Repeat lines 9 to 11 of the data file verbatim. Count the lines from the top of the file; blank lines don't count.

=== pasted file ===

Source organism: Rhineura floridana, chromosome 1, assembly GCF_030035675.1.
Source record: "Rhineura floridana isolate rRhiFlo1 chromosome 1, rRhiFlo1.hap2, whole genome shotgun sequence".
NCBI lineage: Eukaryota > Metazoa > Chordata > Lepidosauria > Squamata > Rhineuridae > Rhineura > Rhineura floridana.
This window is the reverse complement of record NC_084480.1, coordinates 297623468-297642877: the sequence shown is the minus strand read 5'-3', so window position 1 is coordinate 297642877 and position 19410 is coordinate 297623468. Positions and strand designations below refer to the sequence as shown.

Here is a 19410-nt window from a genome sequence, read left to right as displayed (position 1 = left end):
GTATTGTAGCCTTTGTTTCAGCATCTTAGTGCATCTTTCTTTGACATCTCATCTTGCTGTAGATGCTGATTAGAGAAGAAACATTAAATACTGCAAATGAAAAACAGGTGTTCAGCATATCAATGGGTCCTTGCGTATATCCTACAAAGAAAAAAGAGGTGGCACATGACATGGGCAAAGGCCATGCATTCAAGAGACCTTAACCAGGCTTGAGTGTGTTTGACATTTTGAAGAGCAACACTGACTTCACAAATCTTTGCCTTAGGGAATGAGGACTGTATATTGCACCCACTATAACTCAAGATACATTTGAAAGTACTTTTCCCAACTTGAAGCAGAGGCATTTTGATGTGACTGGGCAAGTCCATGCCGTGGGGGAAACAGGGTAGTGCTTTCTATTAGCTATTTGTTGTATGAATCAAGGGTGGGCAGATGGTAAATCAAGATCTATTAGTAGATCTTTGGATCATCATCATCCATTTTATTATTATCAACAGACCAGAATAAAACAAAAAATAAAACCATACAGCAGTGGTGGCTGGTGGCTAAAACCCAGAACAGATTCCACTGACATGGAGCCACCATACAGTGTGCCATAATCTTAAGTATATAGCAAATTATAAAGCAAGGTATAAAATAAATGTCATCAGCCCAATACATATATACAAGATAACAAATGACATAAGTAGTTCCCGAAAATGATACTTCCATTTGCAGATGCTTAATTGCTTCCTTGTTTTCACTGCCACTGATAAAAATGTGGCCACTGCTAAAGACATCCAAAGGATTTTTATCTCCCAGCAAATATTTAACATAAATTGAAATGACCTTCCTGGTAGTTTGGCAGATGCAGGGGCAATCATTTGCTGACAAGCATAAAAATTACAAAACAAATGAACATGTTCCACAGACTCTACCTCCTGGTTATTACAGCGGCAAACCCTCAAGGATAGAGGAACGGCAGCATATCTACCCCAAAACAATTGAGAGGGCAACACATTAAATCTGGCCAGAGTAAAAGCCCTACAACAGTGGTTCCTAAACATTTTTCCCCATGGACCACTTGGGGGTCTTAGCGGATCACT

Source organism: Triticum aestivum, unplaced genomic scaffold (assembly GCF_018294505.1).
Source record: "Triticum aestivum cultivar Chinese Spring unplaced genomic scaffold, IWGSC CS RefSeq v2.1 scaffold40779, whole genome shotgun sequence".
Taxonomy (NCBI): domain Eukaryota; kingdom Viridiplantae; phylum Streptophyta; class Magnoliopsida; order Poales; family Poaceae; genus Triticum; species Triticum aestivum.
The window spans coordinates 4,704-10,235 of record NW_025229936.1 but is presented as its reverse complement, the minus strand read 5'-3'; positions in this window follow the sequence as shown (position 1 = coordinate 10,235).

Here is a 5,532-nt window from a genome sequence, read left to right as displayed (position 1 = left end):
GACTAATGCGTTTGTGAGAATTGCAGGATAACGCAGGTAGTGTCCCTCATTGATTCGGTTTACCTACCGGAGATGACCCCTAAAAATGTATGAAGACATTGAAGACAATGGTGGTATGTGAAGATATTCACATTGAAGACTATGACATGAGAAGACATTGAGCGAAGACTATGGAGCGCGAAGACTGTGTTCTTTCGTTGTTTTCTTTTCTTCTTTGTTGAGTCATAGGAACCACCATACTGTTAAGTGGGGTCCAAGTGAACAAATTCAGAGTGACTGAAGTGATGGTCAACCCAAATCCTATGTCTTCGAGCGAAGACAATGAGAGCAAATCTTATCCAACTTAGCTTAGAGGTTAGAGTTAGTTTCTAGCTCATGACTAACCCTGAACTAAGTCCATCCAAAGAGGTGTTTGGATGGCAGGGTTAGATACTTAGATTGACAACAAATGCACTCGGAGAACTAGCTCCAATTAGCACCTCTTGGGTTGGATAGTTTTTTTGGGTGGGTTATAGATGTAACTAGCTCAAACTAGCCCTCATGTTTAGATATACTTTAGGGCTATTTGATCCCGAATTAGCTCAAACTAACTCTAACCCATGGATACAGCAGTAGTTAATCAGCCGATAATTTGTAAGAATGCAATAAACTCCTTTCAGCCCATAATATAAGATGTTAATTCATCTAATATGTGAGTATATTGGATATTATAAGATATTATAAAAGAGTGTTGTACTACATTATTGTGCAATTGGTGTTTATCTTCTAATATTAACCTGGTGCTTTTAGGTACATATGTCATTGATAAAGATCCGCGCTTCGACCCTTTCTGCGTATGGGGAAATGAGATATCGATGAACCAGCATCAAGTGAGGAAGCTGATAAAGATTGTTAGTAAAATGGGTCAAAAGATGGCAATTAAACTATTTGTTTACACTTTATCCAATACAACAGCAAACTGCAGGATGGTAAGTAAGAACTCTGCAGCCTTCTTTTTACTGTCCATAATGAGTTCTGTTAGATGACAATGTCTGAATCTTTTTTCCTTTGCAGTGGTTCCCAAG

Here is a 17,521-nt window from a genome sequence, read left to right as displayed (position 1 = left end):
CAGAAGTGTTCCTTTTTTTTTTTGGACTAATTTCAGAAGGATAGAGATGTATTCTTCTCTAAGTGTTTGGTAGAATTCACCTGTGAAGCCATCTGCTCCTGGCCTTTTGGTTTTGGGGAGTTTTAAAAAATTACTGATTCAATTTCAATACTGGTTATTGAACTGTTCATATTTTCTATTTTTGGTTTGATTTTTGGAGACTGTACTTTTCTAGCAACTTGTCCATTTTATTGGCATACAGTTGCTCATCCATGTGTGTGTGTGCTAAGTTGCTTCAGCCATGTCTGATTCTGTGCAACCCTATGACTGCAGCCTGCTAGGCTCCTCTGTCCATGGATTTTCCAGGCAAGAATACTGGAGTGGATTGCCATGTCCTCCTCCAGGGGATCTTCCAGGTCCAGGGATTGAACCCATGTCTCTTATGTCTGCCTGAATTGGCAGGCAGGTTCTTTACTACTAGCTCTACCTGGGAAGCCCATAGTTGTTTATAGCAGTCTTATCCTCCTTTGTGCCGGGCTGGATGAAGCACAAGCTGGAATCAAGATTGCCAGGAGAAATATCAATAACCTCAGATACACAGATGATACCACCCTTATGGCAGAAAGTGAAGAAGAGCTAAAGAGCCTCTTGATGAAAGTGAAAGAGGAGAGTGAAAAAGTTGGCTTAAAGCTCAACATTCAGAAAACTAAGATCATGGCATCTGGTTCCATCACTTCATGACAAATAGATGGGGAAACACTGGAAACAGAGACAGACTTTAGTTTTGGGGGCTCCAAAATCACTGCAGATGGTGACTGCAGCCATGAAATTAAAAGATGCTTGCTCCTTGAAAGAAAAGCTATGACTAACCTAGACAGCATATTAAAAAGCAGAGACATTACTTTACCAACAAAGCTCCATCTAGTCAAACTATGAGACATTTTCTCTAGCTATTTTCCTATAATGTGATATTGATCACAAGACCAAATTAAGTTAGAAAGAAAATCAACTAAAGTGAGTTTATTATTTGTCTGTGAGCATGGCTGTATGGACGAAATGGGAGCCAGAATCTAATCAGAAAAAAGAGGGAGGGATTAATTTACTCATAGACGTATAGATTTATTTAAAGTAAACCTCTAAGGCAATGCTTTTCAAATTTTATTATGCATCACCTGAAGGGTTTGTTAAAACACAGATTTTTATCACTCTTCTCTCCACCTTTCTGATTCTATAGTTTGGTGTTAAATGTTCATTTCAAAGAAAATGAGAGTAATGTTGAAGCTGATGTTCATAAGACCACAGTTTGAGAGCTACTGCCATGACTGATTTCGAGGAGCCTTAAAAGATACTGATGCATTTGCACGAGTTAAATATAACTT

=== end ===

Taxonomy (NCBI): domain Eukaryota; kingdom Viridiplantae; phylum Streptophyta; class Magnoliopsida; order Poales; family Poaceae; genus Triticum; species Triticum aestivum.
The window spans coordinates 4,704-10,235 of record NW_025229936.1 but is presented as its reverse complement, the minus strand read 5'-3'; positions in this window follow the sequence as shown (position 1 = coordinate 10,235).

Here is a 5,532-nt window from a genome sequence, read left to right as displayed (position 1 = left end):